Today's open access paper is, I think, chiefly interesting for the later section in which the authors ponder future directions for the treatment of aging via means of destroying or manipulating the activity of senescent cells. The accumulation of senescent cells is one of the root causes of aging. The creation of senescent cells happens constantly in the undamaged and fully functional tissues of young people, a tiny fraction of these senescent cells manage to evade destruction and linger to cause issues, and given enough time that fraction will grow large enough to kill you. Cellular senescence isn't the only harmful cause of aging, of course. As things stand, senescent cells speed the death that emerges from other forms of damage, and never have the chance to be the cause of death in and of themselves. Aging is a collaborative murder, carried out via the interaction of many distinct processes.
Selective destruction of senescent cells appears to work well as an approach to remove their contribution to aging. There are comparatively few such cells, no-one has yet found a population of senescent cells that is sufficiently vital to keep around, and numerous methods of destruction either already exist and are under development. By all measures assessed so far, old mice are greatly improved following removal of even a fraction of their senescent cells. To my eyes at least, the path to the future of the senescence field is the very simple one of finding ever more efficient ways to remove these errant and unwanted cells. The first approaches, even as they produce outstanding results in animal studies, are far from perfect. Removing only half of the senescent cell burden leaves half of the job undone, half of the benefits left to be claimed.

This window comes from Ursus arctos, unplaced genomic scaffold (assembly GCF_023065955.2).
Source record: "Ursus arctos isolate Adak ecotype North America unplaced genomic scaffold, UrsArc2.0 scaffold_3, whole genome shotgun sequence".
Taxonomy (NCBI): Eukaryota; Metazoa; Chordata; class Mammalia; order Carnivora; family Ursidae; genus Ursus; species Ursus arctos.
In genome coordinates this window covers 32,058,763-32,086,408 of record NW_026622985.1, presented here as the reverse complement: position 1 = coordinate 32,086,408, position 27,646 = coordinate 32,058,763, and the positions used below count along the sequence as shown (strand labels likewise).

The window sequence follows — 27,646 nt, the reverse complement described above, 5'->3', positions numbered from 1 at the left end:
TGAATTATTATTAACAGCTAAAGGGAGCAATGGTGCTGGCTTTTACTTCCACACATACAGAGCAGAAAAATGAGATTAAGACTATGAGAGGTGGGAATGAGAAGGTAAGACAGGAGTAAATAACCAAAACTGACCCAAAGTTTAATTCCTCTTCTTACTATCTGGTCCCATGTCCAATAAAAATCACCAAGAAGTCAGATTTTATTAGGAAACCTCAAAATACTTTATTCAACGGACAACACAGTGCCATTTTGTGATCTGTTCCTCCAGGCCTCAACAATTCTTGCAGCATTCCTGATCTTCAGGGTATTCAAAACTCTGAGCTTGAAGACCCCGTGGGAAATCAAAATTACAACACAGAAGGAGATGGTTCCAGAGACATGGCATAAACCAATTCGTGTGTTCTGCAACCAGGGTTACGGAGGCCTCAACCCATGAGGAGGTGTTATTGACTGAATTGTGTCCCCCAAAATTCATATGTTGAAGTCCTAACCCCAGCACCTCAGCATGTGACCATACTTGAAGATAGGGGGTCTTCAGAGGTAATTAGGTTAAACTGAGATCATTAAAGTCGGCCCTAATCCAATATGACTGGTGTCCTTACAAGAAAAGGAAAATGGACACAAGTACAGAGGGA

Some researchers disagree with the sole focus on destruction, however. They wish to pursue modulation of the bad behavior of senescent cells, or find ways to undo the transition into senescence. I have to think that this is a much harder road to more limited benefits, as well as offering greater risks to patients as damaged cells are pushed into renewed labors. Cellular senescence serves a purpose, in that it is protective against cancer, aids in regeneration from injury, and is a vital part of the replication limit imposed on most cells. In all such cases, the requirement for senescence and its characteristic behaviors is brief and the senescent cells can and should be removed afterwards. If a cell has become senescent due to DNA damage, with the accompanying risk of cancer, then better to remove it than to try to restore it, at least at our present level of technological sophistication.
When cellular senescence was first characterized in in vitro cell culture, links to tissue and organismal aging were proposed. Critics of cellular senescence questioned its relevance to in vivo aging, their possibility of being an artefact and the inevitable lack of senescence despite normal aging in lower organisms. Senescence as a pro-aging phenomenon gained popularity with the discovery of biomarkers such as p16 and beta-galactosidase in multiple aged tissues. Mechanistically, the idea of senescent cells being causal in chronic inflammation characteristic of aging, also gained momentum with the discovery of the senescence-associated secretory phenotype (SASP).
The senescence field came of age with four major milestones, (a) two proof-of-concept studies showed major improvement in healthspan and lifespan in mice by the targeted ablation of senescent cells, (b) development of small molecule senolytics as a therapeutic strategy for clearing senescent cells, (c) demonstration that senolytics improve physiological function and lifespan in aged mice and (d) the success of senolytics in pre-clinical studies of a range of age-related conditions. Below, we discuss potential alternatives to senolytics that can deploy epigenetic proteins as "switches" to turn on/off specific pathways in senescent cells for their effective elimination.